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Letter to the Editor: What do we stand to lose in developing the Big Hill?

Big Hill Lodge. Big Hill Towing. Big Hill Cycle. Big Hill Haven Women’s Shelter. There’s a reason Cochranites get daily reminders of this stunning natural feature: The Big Hill is iconic—it’s a part of who we are.
letter-to-the-editor

Big Hill Lodge. Big Hill Towing. Big Hill Cycle. Big Hill Haven Women’s Shelter. There’s a reason Cochranites get daily reminders of this stunning natural feature: The Big Hill is iconic—it’s a part of who we are.

While the hill itself defines our landscape, many residents are unaware that its designation as a green space is under threat. Around 70 years ago, the Franciscan order took possession of the south facing shoulder of the Big Hill. Currently, they are proposing an area structure plan (ASP) which includes approximately 475 residences within the 158 acres. The ASP is open for citizen engagement until June 30.

If the proposed developments were to go ahead, we lose the legacy we could pass to future generations for a residential development that the town can’t support—and doesn’t need.

Urban planning is a balancing act: Multiple stakeholders, risks, and rewards must be carefully weighed. But in the case of the Big Hill, the costs clearly outweigh the benefits on both practical and philosophical levels. As citizens of Cochrane and Rockyview County, we’re concerned that in developing the hill, our community stands to lose far more than it would gain.

The most basic question here is, is developing this hill necessary to accommodate Cochrane’s projected population? While pursuing growth for growth’s sake is tempting, the answer is unequivocally no. According to the Town’s own Growth Management Strategy, we already have more than enough land we need to accommodate our growing population until 2062; in fact, at least seven neighbourhoods are not yet fully built out, and these residents are still waiting for their promised services under existing ASPs.

Significantly, Cochrane’s water license—the agreement that dictates how much water we’re legally allowed to divert from the Bow River—is not even enough for that projected population, let alone any unplanned developments. In fact, we’ve already nearly reached our water limit, and the development proposal fails to explain how they’d get around this stark fact.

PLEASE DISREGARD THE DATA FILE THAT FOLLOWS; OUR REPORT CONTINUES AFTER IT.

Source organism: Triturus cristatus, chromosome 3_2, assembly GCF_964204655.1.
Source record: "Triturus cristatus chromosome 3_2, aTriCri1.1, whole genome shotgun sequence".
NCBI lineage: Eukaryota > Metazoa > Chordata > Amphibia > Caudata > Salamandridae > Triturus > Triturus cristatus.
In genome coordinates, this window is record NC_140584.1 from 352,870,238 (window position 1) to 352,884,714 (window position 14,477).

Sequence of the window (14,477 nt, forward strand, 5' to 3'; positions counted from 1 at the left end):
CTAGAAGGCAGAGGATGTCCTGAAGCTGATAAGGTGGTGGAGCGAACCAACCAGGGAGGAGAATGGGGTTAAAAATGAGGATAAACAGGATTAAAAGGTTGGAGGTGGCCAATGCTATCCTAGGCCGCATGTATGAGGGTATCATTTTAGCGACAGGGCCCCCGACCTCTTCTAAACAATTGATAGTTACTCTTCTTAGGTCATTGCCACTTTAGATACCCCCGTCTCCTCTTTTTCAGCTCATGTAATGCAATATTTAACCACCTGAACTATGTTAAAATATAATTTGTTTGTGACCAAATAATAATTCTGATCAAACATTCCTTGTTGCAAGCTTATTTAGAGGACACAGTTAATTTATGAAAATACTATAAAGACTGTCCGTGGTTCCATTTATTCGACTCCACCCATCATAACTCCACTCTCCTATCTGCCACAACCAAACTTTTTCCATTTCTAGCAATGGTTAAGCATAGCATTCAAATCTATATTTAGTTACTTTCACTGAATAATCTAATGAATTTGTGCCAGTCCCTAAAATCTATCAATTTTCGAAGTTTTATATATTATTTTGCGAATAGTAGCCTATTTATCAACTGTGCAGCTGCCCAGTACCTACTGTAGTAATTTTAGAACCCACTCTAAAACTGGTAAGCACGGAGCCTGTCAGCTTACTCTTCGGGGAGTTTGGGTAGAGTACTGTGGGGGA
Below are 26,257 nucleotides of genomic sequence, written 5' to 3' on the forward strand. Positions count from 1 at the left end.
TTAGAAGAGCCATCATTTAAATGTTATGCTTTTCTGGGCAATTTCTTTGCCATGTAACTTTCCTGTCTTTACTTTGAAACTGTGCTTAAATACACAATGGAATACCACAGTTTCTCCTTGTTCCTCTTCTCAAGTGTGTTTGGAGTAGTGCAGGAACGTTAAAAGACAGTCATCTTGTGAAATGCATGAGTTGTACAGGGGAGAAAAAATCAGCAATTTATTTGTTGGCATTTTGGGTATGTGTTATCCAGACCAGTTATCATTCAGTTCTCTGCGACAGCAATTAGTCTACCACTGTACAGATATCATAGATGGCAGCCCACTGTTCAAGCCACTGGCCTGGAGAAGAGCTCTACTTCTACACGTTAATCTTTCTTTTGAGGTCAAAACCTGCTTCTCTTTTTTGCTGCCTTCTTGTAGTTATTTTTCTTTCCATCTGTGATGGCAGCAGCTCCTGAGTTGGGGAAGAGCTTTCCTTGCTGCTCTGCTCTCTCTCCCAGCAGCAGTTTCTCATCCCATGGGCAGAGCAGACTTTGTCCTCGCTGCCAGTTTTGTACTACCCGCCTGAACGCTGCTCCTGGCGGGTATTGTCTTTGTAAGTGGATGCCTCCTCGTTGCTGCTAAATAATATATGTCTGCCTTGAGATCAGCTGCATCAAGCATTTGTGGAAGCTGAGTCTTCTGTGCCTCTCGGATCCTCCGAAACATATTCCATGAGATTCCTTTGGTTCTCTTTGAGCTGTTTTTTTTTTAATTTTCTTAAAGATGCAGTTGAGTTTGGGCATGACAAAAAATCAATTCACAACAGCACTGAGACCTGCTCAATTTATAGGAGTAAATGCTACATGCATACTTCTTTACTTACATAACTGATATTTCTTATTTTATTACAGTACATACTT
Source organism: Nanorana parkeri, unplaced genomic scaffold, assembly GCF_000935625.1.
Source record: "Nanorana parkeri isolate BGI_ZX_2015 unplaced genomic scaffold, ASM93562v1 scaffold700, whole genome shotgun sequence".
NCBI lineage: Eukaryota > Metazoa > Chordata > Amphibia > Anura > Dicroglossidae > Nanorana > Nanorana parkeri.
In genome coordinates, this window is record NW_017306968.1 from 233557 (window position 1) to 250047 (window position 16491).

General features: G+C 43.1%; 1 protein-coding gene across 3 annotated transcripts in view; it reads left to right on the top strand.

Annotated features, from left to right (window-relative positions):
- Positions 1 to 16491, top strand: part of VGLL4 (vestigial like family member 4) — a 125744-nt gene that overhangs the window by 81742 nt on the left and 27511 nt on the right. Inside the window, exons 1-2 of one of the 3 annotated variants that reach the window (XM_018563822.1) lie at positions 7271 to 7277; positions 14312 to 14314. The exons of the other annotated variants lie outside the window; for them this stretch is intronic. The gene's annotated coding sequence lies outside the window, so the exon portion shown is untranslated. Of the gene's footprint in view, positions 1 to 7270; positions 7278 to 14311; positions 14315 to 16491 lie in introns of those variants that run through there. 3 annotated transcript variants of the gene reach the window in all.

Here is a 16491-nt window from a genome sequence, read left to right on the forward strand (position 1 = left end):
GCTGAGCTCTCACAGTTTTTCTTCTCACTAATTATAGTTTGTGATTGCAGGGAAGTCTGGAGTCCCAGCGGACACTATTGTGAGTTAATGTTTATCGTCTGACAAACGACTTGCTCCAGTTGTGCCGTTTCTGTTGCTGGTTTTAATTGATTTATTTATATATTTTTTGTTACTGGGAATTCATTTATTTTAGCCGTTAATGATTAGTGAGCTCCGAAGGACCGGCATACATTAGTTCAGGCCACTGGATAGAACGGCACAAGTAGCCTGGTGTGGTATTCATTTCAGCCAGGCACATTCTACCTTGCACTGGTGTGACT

Also unexplained is how this development would avoid the same kind of erosion that has been causing Gleneagles residents so much distress—and the Town and its tax-payers so much money and heartache. Analysis suggests that the same swelling clay soils extend to the Big Hill as well, though the Franciscans have reportedly declined to release their geotechnical report.

The Big Hill has been identified by the 2012 Open Spaces Plan and Provincial Environmentally Significant Areas project (Government of Alberta, 2014) as a local environmentally significant area because of its biodiversity, native grasslands, and the valuable habitat it provides to many species of wildlife. As a result of extensive public engagements and debates, the Big Hill was deliberately protected in the statutory Municipal Development Plan (MDP), which contains the strategic vision for the town. This proposal is counter to that policy and would put the Big Hill at risk.

Imagine if Calgary’s communities didn’t have the fight or the vision to preserve Nose Hill from development in the 1970s. If this proposal gets the green light from council, we stand to lose what we love about this iconic area—and we’d never get it back.

To have your say on the current ASP, go to www.mountstfrancis70years.ca/south-lands by June 30; we encourage you to read through the information on the site, complete the survey, and write your concerns into the comments section.

Brianna Sharpe is an educator and writer. Peggy Holroyd is a registered professional planner (RPP).



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